Director: Ken Scott
Cast: Vince Vaughn, Chris Pratt, Cobie Smulders
Run Time: 1 hour 43 minutes
MPAA Rating: PG-13
On a whim last night, my friend Henry and I caught a late night showing of the new Vince Vaughn comedy Delivery Man. It was cheap and we had nothing else to do so we figured why not. The state of cinema this year is so dreary that this was our best option behind seeing Catching Fire again.
Much to my surprise, the film was actually pretty decent! I know, right? It's by no means the best comedy of the year (that title goes to Texas Chainsaw 3D), but I actually laughed - something I wasn't expecting at all.
Then again this guy was in it.
David Wozniak (Vince Vaughn) is a schlubby everyman (an interesting change of pace for him) who learns that through a clerical mistake at a sperm bank that he donated to in his 20's, he is the father of 533 children, many of which want to contact him but can't due to the company's anonymity clause.
With a pregnant girlfriend of his own (Emma, played by How I Met Your Mother's Cobie Smulders) and a life he needs to get back on track - he's a meat deliveryman who isn't particularly good at his job and also hey, he has $80,000 in gambling debts - he's understandably a little skittish about taking responsibility for hundreds of his offspring.
But when his lawyer friend Brett (Chris Pratt), who is defending him under his pseudonym "Starbuck," gives him the profiles of the children who are filing the lawsuit, his curiosity is piqued and he begins to visit his children without letting them know he's their biological father. Basically he acts as a guardian angel, helping them out when they need it without revealing his identity because that's a lot of pressure, man.
Also Aunt Robin is a cop, which is just too sexy to handle.
The opening scenes are, to be honest, an unmitigated train wreck. Jokes are bashed into the ground and beaten senseless like they pissed off the LAPD. As this was exactly what I was expecting, I was lulled into a false sense of superiority before the sweetness infiltrated the film and turned it into a charming if fumbling effort.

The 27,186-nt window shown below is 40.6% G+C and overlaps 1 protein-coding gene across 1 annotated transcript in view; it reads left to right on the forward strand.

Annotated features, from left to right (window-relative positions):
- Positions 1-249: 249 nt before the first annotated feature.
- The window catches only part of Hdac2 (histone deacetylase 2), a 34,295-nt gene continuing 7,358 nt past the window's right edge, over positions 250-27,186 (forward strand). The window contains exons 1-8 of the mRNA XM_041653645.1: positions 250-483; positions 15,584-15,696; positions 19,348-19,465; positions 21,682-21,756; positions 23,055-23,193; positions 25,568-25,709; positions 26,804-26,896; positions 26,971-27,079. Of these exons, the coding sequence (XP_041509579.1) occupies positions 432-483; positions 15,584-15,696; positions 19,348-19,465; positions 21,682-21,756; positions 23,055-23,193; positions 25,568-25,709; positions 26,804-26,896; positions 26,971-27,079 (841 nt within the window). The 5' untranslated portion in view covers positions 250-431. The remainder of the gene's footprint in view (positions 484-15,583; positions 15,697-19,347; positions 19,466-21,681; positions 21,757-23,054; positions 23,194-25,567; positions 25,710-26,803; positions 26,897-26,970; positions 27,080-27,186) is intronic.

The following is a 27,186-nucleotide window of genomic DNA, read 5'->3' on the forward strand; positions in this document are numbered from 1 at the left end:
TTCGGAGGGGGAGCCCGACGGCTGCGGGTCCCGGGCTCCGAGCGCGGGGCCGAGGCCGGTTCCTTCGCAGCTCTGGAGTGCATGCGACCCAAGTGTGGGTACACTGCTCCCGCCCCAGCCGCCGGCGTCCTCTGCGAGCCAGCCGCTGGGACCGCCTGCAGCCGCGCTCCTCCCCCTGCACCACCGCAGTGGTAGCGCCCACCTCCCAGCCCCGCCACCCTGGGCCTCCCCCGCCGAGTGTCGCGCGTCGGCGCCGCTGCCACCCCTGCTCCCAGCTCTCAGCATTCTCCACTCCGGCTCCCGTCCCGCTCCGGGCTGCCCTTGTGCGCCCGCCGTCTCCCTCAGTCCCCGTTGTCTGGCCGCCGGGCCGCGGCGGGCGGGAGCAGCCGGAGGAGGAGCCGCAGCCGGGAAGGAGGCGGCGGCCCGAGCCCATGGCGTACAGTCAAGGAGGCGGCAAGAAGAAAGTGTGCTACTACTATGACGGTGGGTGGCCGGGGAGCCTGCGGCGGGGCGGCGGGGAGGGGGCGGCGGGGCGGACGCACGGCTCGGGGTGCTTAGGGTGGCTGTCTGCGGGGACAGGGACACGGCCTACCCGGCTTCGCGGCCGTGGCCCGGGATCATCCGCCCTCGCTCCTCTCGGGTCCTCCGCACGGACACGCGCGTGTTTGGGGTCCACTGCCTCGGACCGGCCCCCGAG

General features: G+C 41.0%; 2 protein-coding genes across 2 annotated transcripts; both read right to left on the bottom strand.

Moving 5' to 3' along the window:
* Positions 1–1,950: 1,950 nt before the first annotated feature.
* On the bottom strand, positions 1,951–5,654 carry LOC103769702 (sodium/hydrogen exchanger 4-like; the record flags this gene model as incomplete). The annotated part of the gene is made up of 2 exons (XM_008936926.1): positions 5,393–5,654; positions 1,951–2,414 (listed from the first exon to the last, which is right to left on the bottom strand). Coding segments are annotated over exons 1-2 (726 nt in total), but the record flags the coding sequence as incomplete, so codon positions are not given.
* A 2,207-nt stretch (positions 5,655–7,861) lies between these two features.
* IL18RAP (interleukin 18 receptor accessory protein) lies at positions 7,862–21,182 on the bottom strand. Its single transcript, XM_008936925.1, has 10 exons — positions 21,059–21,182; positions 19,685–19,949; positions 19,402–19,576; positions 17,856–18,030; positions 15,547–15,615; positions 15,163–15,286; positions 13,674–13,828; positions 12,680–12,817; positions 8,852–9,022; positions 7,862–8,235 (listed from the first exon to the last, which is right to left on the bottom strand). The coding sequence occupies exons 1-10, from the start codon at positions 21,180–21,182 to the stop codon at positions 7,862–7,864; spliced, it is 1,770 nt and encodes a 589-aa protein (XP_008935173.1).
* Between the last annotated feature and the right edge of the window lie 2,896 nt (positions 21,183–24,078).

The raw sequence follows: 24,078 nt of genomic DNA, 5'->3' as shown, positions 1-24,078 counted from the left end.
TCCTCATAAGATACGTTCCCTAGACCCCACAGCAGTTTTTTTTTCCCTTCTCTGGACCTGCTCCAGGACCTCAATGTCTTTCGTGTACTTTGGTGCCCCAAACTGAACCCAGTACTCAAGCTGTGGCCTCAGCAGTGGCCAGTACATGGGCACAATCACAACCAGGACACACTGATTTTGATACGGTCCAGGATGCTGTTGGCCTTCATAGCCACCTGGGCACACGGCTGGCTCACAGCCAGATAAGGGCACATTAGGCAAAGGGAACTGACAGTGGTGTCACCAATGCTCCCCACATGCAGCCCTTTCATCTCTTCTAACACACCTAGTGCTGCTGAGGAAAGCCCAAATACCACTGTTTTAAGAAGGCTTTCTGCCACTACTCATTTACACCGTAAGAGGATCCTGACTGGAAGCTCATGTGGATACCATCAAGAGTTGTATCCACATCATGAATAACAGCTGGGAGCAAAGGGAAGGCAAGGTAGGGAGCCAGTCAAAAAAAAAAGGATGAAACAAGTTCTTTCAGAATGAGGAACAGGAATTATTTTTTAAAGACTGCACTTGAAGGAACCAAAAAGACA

The moment the film makes its turning point is during David's first child visitation - it turns out one of his many little goblins is now in the NBA and he cheers that boy on like the proudest father this side of Harvard. It's perhaps not sweet enough or funny enough to really recommend, but it's definitely worth catching it on Netflix when it inevitably shows up on Streaming.
There are some laugh out loud moments, but the film mostly simmers in a charming register, content not to push the envelope but merely be pleasant.
Family dinners are more like a mosh pit than anything else.
Directed by Ken Scott, the director of the original French Canadian film, Starbuck, Delivery Man is by all accounts a watered down interpretation of its themes. However, it was good enough that watching it made me more interested in seeing Starbuck, so it at least does it enough justice to make it more enticing.
And then inexplicably, sh*t gets real. David bonds with a mentally handicapped son, one of his daughters overdoses on heroin, and the gambling bosses stop by to give David a quick drowning in the bathtub. In a sweet family comedy. What just happened? The gambling subplot is especially intriguing because it spends so much time on the sidelines that it comes as a shock anytime it returns.
Some real quick SPOILERS, if you care about such for Vince Vaughn family comedies. The momentous announcement in which David decides to admit to his paternity, the crux of the entire film in which he's learning to put his life together and take responsibility, the apex of the thematic through line of the entire film, the moment the entire film has been leading up to, takes place on Facebook. He tells the kids he's their father on Facebook. Talk about anticlimactic. If you want to see my angry face, pop this scene on, you will be appeased. SPOILERS
But Aunt Robin.
Postscipt: I would have spent a lot of time making fun of how so many of Vince Vaughn's kids turned out to be sexy beasts with sparkling blue eyes but I was too busy Googling shirtless photos of them.
Say, that gives me an idea!
(NEW FEATURE! Every film I review now will be scanned by the Stud Finder to find the hottest person onscreen so we can all partake in the handsomest of the handsome. You know, to help build community. Or whatever.)
Stud Finder: David's Biological Children (Dave Patten, Jack Reynor, Amos Vanderpoel, Matthew Daddario)
Don't you dare try to tell me a single one of these kids could in any way be biologically related to Mr. Vaughn.
TL;DR: Delivery Man is more charming than it possibly seemed it could have been.
Word Count: 855
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